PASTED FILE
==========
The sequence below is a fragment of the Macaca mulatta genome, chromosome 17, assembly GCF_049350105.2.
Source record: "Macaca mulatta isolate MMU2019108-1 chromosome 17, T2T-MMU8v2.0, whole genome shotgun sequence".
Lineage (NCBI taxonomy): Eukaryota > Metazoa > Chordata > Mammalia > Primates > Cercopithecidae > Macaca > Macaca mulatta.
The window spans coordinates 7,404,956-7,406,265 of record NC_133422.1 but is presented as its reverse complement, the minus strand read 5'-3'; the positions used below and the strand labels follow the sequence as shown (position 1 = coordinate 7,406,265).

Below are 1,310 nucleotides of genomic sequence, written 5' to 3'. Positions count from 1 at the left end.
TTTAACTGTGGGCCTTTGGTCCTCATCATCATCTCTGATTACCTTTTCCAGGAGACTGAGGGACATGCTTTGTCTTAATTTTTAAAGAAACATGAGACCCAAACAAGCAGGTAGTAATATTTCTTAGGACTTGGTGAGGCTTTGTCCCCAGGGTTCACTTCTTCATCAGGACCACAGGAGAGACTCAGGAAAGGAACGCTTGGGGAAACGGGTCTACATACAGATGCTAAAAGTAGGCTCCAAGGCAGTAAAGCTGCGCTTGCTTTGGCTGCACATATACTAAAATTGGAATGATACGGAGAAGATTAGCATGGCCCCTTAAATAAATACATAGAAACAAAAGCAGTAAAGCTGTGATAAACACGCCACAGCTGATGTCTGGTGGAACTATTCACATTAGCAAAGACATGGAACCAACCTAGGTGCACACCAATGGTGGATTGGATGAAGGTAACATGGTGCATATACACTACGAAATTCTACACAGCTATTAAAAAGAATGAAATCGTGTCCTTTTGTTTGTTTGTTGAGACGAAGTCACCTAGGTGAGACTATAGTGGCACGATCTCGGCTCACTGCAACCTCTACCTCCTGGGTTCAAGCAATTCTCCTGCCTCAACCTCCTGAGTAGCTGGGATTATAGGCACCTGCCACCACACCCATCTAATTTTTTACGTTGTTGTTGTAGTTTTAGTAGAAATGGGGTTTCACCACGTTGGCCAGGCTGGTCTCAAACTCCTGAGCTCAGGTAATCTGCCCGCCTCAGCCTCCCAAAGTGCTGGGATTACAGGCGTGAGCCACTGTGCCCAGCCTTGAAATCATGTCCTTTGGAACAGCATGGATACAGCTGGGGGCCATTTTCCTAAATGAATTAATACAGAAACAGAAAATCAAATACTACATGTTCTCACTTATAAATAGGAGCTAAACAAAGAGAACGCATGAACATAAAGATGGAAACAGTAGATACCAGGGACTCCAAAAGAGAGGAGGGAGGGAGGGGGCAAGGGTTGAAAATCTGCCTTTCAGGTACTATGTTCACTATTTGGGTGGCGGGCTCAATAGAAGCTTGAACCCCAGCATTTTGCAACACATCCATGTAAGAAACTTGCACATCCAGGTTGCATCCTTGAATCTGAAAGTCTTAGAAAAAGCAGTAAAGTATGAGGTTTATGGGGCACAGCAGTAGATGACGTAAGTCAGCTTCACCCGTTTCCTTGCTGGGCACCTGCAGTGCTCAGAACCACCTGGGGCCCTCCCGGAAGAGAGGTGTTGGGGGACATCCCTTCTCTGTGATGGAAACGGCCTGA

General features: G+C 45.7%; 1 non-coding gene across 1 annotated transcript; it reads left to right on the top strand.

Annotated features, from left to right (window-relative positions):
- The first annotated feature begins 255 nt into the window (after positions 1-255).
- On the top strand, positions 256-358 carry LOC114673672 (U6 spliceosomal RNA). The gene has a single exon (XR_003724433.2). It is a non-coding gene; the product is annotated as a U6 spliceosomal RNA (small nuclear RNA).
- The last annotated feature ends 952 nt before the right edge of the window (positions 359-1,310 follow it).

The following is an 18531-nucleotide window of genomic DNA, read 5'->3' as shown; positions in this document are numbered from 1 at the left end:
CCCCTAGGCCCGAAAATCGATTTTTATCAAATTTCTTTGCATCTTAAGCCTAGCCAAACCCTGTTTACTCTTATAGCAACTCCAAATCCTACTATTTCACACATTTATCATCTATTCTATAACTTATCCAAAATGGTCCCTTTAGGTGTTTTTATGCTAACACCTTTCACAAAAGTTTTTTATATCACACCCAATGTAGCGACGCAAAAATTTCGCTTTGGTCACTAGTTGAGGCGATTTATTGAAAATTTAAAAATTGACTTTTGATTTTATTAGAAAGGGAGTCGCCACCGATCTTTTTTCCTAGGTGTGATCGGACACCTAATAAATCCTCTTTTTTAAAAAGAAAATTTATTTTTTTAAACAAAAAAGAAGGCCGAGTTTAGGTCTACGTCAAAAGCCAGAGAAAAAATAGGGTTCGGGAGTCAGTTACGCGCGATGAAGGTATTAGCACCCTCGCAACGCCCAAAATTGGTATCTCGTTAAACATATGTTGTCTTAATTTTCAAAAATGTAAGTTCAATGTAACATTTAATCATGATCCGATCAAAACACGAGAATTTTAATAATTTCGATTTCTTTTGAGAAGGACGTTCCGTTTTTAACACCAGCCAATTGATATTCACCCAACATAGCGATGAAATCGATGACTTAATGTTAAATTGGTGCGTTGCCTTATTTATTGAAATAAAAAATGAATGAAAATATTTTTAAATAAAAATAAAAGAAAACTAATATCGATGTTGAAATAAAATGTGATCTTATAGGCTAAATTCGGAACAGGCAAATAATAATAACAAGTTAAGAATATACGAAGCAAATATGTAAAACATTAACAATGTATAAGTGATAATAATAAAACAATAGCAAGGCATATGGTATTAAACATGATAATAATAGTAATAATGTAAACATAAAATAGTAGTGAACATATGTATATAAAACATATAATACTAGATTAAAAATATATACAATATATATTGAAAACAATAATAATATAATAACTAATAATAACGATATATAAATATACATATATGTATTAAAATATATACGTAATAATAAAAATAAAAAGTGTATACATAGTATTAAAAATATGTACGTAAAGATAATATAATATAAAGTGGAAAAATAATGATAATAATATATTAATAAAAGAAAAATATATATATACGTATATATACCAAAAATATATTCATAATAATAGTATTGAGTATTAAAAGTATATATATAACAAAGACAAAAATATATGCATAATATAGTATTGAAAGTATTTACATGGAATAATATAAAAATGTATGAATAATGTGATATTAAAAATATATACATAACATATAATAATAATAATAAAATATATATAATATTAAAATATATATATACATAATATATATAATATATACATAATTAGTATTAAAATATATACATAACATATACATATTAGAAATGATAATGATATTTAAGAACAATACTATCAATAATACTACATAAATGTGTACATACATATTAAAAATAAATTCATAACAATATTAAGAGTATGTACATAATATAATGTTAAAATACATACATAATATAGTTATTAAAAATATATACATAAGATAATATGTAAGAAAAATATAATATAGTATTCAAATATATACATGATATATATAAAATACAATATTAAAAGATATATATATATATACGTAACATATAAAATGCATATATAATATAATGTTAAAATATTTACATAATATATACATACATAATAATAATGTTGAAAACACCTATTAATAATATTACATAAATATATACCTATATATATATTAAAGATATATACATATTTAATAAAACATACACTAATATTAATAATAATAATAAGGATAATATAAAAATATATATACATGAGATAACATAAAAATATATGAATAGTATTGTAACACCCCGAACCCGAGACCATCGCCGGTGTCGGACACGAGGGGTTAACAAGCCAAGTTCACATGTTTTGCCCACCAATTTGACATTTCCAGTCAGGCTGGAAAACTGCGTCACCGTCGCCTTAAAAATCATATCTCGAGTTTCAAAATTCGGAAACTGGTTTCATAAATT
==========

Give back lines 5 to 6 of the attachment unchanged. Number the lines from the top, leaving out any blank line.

Below are 1,310 nucleotides of genomic sequence, written 5' to 3'. Positions count from 1 at the left end.
TTTAACTGTGGGCCTTTGGTCCTCATCATCATCTCTGATTACCTTTTCCAGGAGACTGAGGGACATGCTTTGTCTTAATTTTTAAAGAAACATGAGACCCAAACAAGCAGGTAGTAATATTTCTTAGGACTTGGTGAGGCTTTGTCCCCAGGGTTCACTTCTTCATCAGGACCACAGGAGAGACTCAGGAAAGGAACGCTTGGGGAAACGGGTCTACATACAGATGCTAAAAGTAGGCTCCAAGGCAGTAAAGCTGCGCTTGCTTTGGCTGCACATATACTAAAATTGGAATGATACGGAGAAGATTAGCATGGCCCCTTAAATAAATACATAGAAACAAAAGCAGTAAAGCTGTGATAAACACGCCACAGCTGATGTCTGGTGGAACTATTCACATTAGCAAAGACATGGAACCAACCTAGGTGCACACCAATGGTGGATTGGATGAAGGTAACATGGTGCATATACACTACGAAATTCTACACAGCTATTAAAAAGAATGAAATCGTGTCCTTTTGTTTGTTTGTTGAGACGAAGTCACCTAGGTGAGACTATAGTGGCACGATCTCGGCTCACTGCAACCTCTACCTCCTGGGTTCAAGCAATTCTCCTGCCTCAACCTCCTGAGTAGCTGGGATTATAGGCACCTGCCACCACACCCATCTAATTTTTTACGTTGTTGTTGTAGTTTTAGTAGAAATGGGGTTTCACCACGTTGGCCAGGCTGGTCTCAAACTCCTGAGCTCAGGTAATCTGCCCGCCTCAGCCTCCCAAAGTGCTGGGATTACAGGCGTGAGCCACTGTGCCCAGCCTTGAAATCATGTCCTTTGGAACAGCATGGATACAGCTGGGGGCCATTTTCCTAAATGAATTAATACAGAAACAGAAAATCAAATACTACATGTTCTCACTTATAAATAGGAGCTAAACAAAGAGAACGCATGAACATAAAGATGGAAACAGTAGATACCAGGGACTCCAAAAGAGAGGAGGGAGGGAGGGGGCAAGGGTTGAAAATCTGCCTTTCAGGTACTATGTTCACTATTTGGGTGGCGGGCTCAATAGAAGCTTGAACCCCAGCATTTTGCAACACATCCATGTAAGAAACTTGCACATCCAGGTTGCATCCTTGAATCTGAAAGTCTTAGAAAAAGCAGTAAAGTATGAGGTTTATGGGGCACAGCAGTAGATGACGTAAGTCAGCTTCACCCGTTTCCTTGCTGGGCACCTGCAGTGCTCAGAACCACCTGGGGCCCTCCCGGAAGAGAGGTGTTGGGGGACATCCCTTCTCTGTGATGGAAACGGCCTGA